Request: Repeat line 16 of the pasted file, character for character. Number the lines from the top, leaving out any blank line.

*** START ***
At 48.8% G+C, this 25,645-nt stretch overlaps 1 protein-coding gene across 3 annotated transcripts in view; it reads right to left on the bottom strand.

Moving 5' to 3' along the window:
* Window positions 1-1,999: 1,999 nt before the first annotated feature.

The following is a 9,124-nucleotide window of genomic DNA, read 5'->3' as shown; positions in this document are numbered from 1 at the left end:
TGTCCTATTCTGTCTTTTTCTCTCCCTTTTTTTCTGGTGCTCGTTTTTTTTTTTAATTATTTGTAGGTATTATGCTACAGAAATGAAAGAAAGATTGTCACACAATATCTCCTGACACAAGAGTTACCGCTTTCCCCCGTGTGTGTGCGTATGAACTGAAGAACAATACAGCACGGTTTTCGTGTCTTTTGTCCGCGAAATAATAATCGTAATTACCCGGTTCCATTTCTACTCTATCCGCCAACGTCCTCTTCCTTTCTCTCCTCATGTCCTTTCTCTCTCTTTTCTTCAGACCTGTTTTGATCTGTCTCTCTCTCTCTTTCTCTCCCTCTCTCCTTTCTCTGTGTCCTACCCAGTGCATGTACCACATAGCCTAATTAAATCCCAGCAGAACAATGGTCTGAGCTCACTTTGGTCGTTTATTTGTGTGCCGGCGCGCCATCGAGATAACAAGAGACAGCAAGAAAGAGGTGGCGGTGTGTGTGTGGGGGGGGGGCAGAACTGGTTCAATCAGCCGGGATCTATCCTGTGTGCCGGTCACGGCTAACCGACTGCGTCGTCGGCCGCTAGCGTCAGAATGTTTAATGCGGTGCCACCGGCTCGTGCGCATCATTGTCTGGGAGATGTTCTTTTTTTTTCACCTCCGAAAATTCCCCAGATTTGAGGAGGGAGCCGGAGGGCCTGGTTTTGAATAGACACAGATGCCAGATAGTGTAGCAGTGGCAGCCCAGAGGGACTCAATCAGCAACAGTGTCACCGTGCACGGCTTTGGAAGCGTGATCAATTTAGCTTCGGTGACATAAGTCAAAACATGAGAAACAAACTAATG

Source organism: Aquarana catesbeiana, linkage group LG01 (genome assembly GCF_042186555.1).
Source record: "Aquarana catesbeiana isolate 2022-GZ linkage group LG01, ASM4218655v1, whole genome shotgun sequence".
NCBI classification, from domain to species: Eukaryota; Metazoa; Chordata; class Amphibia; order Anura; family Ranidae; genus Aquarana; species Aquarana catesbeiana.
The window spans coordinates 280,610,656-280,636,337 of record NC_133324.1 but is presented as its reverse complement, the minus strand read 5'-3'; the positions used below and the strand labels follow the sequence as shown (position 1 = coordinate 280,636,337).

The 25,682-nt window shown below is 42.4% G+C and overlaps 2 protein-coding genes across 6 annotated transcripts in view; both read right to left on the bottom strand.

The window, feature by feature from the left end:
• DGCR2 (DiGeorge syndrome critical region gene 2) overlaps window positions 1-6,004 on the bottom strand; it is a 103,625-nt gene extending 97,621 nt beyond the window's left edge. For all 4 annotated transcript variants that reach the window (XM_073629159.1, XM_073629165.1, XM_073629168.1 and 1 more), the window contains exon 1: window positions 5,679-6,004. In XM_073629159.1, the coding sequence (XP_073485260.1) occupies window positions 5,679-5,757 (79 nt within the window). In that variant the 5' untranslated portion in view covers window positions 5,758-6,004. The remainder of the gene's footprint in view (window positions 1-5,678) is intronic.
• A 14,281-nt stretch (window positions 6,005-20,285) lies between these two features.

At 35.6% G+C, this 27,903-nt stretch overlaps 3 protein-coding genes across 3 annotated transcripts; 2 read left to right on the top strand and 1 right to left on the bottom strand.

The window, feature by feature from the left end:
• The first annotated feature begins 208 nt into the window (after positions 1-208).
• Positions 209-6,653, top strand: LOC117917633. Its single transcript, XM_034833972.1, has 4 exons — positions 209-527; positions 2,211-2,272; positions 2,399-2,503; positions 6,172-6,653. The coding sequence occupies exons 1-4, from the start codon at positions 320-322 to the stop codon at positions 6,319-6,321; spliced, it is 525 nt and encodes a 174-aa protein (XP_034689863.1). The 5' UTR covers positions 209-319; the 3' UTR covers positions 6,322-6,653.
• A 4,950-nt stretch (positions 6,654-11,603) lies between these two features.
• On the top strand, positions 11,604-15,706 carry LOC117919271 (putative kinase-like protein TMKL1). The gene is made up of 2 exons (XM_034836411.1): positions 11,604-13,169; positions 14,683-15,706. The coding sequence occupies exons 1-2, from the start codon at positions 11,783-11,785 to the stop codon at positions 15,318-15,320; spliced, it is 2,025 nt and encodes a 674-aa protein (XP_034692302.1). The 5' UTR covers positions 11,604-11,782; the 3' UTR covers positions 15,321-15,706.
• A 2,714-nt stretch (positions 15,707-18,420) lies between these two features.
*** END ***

• The first annotated feature begins 208 nt into the window (after positions 1-208).